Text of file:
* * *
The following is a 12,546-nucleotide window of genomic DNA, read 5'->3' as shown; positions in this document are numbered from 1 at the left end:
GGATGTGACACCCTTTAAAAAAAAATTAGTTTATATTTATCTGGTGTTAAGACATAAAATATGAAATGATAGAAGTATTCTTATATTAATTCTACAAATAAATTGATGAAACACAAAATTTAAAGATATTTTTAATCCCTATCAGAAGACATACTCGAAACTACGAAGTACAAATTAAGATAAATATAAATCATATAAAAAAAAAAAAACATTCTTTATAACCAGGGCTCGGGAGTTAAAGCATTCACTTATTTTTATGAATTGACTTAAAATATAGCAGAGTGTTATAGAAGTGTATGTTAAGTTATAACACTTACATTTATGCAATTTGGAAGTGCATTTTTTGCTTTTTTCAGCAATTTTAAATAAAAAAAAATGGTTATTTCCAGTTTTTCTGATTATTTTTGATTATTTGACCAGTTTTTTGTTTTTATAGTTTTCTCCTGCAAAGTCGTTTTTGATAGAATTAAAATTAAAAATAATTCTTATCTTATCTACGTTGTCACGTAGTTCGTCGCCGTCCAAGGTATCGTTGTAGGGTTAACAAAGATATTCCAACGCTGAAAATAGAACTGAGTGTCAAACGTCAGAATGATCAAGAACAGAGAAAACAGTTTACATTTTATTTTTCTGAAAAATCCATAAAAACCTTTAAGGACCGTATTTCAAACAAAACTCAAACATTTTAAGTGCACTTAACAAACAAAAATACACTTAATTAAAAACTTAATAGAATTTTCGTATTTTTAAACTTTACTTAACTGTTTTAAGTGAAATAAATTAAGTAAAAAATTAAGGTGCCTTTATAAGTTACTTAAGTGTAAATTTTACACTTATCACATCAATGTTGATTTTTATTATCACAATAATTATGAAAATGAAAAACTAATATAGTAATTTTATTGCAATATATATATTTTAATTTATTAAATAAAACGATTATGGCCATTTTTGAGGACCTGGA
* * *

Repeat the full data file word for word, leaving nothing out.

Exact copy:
The following is a 12,546-nucleotide window of genomic DNA, read 5'->3' as shown; positions in this document are numbered from 1 at the left end:
GGATGTGACACCCTTTAAAAAAAAATTAGTTTATATTTATCTGGTGTTAAGACATAAAATATGAAATGATAGAAGTATTCTTATATTAATTCTACAAATAAATTGATGAAACACAAAATTTAAAGATATTTTTAATCCCTATCAGAAGACATACTCGAAACTACGAAGTACAAATTAAGATAAATATAAATCATATAAAAAAAAAAAAACATTCTTTATAACCAGGGCTCGGGAGTTAAAGCATTCACTTATTTTTATGAATTGACTTAAAATATAGCAGAGTGTTATAGAAGTGTATGTTAAGTTATAACACTTACATTTATGCAATTTGGAAGTGCATTTTTTGCTTTTTTCAGCAATTTTAAATAAAAAAAAATGGTTATTTCCAGTTTTTCTGATTATTTTTGATTATTTGACCAGTTTTTTGTTTTTATAGTTTTCTCCTGCAAAGTCGTTTTTGATAGAATTAAAATTAAAAATAATTCTTATCTTATCTACGTTGTCACGTAGTTCGTCGCCGTCCAAGGTATCGTTGTAGGGTTAACAAAGATATTCCAACGCTGAAAATAGAACTGAGTGTCAAACGTCAGAATGATCAAGAACAGAGAAAACAGTTTACATTTTATTTTTCTGAAAAATCCATAAAAACCTTTAAGGACCGTATTTCAAACAAAACTCAAACATTTTAAGTGCACTTAACAAACAAAAATACACTTAATTAAAAACTTAATAGAATTTTCGTATTTTTAAACTTTACTTAACTGTTTTAAGTGAAATAAATTAAGTAAAAAATTAAGGTGCCTTTATAAGTTACTTAAGTGTAAATTTTACACTTATCACATCAATGTTGATTTTTATTATCACAATAATTATGAAAATGAAAAACTAATATAGTAATTTTATTGCAATATATATATTTTAATTTATTAAATAAAACGATTATGGCCATTTTTGAGGACCTGGA